PURPOSE: Epilepsy affects 1 in 5 people with an intellectual disability (ID), but little is known about their experiences of living with epilepsy. A qualitative study was conducted to investigate the impact and management of epilepsy in people with ID. MATERIALS AND METHODS: People with epilepsy and ID and their carers were invited to take part in semi-structured interviews. Eleven participants with ID and their carers were interviewed together, one participant with ID and their carer were interviewed separately, two interviews took place with the participant with ID only, and one interview took place with the carer only...
October 10, 2016: Epilepsy & Behavior: E&B
Gail Ewing, Clarissa Penfold, John Benson, Ravi Mahadeva, Sophie Howson, Julie Burkin, Sara Booth, Roberta Lovick, David Gilligan, Christopher Todd, Morag Farquhar
CONTEXT: Carers' needs in advanced disease, and specifically in relation to breathlessness, are well evidenced. Publications on educational interventions for carers of patients with advanced disease which focus on symptoms are scarce and absent for breathlessness. OBJECTIVES: To establish current education provided by clinicians for carers of patients with breathlessness in advanced disease, views about educating carers about breathlessness and relevant outcomes for a future randomised controlled trial (RCT) of an educational intervention for carers...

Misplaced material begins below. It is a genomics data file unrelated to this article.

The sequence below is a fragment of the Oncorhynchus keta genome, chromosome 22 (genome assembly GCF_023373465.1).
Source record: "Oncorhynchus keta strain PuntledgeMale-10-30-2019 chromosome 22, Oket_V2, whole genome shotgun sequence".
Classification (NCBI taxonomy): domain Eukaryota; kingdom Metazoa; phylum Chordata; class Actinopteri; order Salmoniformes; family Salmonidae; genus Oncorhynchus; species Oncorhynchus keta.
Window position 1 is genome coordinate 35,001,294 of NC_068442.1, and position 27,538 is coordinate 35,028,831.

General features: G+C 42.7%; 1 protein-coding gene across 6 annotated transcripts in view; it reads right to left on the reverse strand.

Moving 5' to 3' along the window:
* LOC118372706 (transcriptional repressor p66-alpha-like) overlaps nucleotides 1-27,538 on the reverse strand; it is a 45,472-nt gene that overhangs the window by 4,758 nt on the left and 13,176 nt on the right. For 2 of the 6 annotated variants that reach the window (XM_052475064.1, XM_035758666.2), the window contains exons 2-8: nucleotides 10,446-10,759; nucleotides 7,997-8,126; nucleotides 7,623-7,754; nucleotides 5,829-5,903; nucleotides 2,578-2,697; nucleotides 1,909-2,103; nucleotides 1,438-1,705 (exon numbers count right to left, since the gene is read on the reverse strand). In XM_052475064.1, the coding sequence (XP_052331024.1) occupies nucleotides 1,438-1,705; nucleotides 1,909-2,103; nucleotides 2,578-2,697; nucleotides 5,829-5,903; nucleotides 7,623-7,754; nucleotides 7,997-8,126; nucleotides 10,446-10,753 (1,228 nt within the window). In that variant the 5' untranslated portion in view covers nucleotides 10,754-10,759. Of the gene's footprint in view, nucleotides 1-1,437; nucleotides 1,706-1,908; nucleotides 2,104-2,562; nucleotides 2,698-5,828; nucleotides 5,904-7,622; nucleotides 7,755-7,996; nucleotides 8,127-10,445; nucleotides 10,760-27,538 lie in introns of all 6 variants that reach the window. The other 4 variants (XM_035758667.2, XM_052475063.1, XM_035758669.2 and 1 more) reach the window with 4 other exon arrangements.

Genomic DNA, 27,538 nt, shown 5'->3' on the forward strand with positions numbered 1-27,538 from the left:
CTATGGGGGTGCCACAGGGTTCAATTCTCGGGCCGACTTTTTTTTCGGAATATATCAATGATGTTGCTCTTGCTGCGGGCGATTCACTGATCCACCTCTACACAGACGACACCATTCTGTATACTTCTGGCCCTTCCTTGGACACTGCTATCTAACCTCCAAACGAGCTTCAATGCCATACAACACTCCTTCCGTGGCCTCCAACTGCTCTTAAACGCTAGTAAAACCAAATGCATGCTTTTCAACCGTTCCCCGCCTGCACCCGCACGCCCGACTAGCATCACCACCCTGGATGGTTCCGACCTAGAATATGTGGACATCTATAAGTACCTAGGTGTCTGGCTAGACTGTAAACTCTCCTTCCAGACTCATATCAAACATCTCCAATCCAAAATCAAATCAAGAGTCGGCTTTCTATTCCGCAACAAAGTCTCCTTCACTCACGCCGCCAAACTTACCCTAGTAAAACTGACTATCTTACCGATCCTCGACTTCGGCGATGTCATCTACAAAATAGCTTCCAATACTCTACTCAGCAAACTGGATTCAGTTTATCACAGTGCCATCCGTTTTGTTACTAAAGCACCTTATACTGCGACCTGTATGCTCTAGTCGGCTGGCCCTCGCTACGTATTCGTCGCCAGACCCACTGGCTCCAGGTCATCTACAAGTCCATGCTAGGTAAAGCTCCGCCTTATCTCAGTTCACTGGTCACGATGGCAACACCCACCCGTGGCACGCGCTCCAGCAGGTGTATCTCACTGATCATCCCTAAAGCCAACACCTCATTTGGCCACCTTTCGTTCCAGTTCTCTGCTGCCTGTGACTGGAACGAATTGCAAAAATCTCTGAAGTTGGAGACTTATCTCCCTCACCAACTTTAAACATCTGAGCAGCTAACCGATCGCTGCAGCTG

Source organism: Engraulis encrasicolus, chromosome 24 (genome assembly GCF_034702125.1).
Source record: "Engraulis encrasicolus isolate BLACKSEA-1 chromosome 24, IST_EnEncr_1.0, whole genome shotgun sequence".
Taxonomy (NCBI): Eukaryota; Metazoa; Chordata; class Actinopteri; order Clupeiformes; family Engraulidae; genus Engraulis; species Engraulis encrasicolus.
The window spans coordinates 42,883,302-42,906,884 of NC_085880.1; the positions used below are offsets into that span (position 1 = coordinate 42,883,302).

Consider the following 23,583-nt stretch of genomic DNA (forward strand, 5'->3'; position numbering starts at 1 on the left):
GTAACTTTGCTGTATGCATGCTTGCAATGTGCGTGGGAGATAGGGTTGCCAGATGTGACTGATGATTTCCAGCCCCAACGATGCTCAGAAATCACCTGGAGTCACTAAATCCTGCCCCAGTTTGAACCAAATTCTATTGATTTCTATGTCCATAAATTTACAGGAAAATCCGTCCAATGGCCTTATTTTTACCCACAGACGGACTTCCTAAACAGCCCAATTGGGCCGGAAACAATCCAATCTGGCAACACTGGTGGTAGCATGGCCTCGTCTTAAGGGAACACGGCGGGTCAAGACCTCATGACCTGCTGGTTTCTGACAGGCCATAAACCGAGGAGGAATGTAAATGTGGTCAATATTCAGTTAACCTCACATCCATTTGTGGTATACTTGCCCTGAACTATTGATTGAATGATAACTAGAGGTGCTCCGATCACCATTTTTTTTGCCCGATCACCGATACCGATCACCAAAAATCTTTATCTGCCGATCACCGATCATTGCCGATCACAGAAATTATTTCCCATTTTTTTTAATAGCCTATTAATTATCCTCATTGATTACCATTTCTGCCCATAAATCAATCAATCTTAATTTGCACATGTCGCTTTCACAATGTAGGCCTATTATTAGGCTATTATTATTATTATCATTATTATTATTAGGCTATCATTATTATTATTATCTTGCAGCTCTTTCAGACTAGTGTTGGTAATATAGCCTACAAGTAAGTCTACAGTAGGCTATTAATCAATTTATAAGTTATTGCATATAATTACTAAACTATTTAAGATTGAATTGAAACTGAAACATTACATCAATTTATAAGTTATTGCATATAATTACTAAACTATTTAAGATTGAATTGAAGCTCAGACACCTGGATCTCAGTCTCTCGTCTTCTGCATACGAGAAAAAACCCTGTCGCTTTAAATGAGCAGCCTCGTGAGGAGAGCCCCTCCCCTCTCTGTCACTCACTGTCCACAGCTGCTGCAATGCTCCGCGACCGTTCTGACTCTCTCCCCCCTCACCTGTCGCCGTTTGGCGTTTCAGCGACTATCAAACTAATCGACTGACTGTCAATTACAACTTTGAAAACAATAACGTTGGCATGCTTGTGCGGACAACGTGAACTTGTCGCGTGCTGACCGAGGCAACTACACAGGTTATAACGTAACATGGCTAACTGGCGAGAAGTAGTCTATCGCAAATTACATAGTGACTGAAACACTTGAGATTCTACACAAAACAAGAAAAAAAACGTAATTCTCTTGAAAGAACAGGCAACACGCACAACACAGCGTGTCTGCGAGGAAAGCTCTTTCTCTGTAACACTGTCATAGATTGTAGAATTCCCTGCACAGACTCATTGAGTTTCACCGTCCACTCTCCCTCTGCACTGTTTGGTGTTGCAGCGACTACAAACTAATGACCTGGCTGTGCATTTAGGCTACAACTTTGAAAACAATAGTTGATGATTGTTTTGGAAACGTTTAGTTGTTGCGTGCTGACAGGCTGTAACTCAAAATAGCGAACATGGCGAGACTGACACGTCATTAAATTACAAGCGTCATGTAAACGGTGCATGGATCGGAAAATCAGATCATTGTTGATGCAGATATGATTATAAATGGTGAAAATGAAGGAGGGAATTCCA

October 7, 2016: Journal of Pain and Symptom Management
Dilini Jayalath, Kunle Ashaye, Lia Kvavilashvili
INTRODUCTION: Carers' diaries have been used in very few instances in dementia to assist with gathering information about persons with dementia in the community. The main aim of this study was to compare problems identified using diaries kept by family carers for a week with carers' oral recollection of problems. METHOD: Carers were randomly allocated into two groups, diary and control groups. In the diary group, carers received a diary and instructions on how to complete it for 7 days...
2016: Alzheimer's & Dementia: Diagnosis, Assessment & Disease Monitoring